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homework

In South-Central LA, teenagers scarf down fast food on their way to school.

"For me, it's good. I know it's bad but I still eat it. "

And a mother who's running late drives to McDonald's to save time.

"There's never er, eating place you can go over here, to buy, er,like organic food. OK? There's no Trader Joe's over here. I go all the way to Torrance to Trader Joe's."

That's 15 miles away in LA traffic. Critics call it "food apartheid."

45% of the restaurants in south LA are fast-food restaurants. That’s a pretty shocking statistic, especially compared to the city's Westside, where only 16% of restaurants serve fast food.

City Councilwoman Jan Perry is pushing for a moratorium that will stop any new fast food places from opening in South Central. She hopes to see more restaurants and grocery stores like the one about to break ground. If approved by City Council, the ban would cover 32 square miles, and some say that hurts small businesses.

"Cause' we think of the big fast food chains. What happens if I decide I wanna open a hamburger joint in that area?"


Joe Hicks runs an economic empowerment group. He says fast food places provide jobs, and people choose to eat there because the food tastes good and doesn't cost much.

"So it's insulting to insist that government has to tell people what’s good for them or not."


The Health Department says more South-Central children are obese compared to other kids in LA Counties. Even though the chains have added healthier options to their menus, supporters of the ban are demanding more grocery stores and casual restaurants that serve fresh vegetables and food that's not fried.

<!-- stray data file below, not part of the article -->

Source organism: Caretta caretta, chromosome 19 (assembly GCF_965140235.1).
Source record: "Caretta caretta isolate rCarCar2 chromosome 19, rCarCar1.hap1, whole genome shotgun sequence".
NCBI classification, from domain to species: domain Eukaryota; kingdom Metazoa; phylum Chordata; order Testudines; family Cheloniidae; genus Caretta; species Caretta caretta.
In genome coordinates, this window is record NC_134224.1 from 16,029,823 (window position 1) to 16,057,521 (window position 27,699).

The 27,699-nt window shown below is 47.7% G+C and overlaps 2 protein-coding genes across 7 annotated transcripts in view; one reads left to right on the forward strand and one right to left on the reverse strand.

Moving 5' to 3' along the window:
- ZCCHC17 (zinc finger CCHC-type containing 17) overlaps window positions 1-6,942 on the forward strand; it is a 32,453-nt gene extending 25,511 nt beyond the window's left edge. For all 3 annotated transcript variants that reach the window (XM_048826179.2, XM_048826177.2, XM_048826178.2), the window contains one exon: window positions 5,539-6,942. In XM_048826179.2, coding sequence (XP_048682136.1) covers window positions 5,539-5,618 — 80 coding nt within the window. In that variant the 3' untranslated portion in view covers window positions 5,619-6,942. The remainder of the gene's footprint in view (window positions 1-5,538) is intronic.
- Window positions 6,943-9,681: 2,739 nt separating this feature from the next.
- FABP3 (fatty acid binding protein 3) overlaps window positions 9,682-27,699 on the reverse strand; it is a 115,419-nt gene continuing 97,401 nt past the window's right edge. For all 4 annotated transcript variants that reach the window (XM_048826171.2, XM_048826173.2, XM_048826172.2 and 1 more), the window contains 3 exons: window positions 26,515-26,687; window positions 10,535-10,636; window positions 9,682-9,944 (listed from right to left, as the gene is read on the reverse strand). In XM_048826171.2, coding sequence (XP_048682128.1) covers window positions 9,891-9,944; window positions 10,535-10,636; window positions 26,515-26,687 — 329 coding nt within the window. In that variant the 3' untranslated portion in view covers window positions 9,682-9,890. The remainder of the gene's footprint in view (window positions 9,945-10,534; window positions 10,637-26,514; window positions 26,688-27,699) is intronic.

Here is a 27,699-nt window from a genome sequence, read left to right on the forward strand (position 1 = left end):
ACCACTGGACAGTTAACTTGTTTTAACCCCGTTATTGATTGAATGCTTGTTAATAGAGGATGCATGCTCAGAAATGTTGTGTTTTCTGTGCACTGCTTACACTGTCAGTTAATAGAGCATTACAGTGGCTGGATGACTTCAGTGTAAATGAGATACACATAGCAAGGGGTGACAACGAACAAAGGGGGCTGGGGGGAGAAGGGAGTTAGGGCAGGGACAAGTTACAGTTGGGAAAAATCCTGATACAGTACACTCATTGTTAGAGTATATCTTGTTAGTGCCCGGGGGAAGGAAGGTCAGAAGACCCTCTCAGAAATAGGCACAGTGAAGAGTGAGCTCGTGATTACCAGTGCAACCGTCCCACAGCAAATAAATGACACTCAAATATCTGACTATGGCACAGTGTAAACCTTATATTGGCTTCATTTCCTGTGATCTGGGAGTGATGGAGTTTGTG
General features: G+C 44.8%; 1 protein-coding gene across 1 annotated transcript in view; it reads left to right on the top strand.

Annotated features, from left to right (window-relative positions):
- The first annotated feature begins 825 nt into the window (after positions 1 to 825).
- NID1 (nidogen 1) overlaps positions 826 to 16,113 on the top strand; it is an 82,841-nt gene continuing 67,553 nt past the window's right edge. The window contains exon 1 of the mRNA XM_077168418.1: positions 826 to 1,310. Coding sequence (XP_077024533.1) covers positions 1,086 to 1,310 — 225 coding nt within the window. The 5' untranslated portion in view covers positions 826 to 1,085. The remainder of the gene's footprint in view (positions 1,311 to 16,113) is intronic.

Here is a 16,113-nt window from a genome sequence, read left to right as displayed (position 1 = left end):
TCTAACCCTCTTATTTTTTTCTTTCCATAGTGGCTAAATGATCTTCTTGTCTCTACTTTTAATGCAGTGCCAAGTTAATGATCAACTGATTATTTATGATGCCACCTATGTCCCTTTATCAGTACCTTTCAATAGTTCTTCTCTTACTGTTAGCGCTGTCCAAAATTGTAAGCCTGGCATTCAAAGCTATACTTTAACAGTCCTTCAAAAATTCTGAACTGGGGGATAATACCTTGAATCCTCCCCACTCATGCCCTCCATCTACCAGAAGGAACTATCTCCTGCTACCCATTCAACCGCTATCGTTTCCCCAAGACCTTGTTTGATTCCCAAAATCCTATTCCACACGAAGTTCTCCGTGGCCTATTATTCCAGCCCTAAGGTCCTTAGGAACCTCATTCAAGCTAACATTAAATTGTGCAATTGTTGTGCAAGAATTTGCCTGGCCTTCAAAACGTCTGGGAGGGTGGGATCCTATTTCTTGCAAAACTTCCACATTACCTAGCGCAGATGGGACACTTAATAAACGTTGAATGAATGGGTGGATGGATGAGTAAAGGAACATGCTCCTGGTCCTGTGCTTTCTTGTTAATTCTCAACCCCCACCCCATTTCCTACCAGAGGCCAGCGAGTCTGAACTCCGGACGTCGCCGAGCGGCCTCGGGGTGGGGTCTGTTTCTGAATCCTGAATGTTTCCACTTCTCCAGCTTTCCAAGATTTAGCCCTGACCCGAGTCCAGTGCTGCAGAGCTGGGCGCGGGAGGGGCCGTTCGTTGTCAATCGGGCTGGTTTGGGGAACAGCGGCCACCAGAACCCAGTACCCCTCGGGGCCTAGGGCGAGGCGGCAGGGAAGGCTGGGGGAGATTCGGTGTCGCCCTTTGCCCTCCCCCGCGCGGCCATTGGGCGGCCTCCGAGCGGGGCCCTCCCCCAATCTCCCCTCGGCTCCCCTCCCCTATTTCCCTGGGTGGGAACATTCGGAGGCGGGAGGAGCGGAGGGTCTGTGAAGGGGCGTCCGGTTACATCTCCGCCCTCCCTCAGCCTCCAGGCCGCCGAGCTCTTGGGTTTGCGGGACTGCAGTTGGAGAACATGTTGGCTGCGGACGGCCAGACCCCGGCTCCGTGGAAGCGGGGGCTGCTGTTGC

With gas price rises , it would be a lot more convenient if they would be in our neighborhood.


The public are gonna vote on the moratorium in the fall, and again, if it passes, doesn't mean these go away, just means no new ones would be allowed to be built.

Chris Lawrence, CNN, Los Angeles.

on chloe

In South Central LA, teenagers scarf down fast food on their way to school.

 

For me, it's good. I know it's bad but I still eat it, didn't (I).

 

And a mother who's running late drives to McDonald's to save time.

 

There's never er, any place you can go over here, to buy, er,like organic food. OK? There's no Trader Joe's over here. I'd go all the way to Torrance to Trader Joe's.

 

That's 15 miles away in LA traffic. Critics call it "food apartheid"...

 

45% of the restaurants in south LA are fast-food restaurants. That’s a pretty shocking statistic,

 

...,especially compared to the city's west side, where only 16% of restaurants serve fast food.

City Councilwoman Jan Perry is pushing for a moratorium that will stop any new fast food places from opening in South Central. She hopes to see more restaurants and grocery stores like the one about to break ground. If approved by City Council, the ban would cover 32 square miles, and some say that hurts small businesses.

Cause' we think of the big fast food chains. What happens if I decide I wanna open a hamburger joint in that area?


Joe Hicks runs an economic empowerment group. He says fast food places provide jobs, and people choose to eat there because the food tastes good and doesn't cost much.


 

So it's insulting to insist that government has to tell people what’s good for them or not.


The Health Department says more South-Central children are obese compared to other kids in LA Counties. Even though the chains have added healthier options to their menus, supporters of the ban are demanding more grocery stores and casual restaurants that serve fresh vegetables and food that' not fried.


 

With gas price rises, it would be a lot more convenient if they would be in our neighborhood.


They are probably gonna vote on the moratorium in the fall, and again, if it passes, it doesn't mean these go away, just means no new ones would be allowed to be built.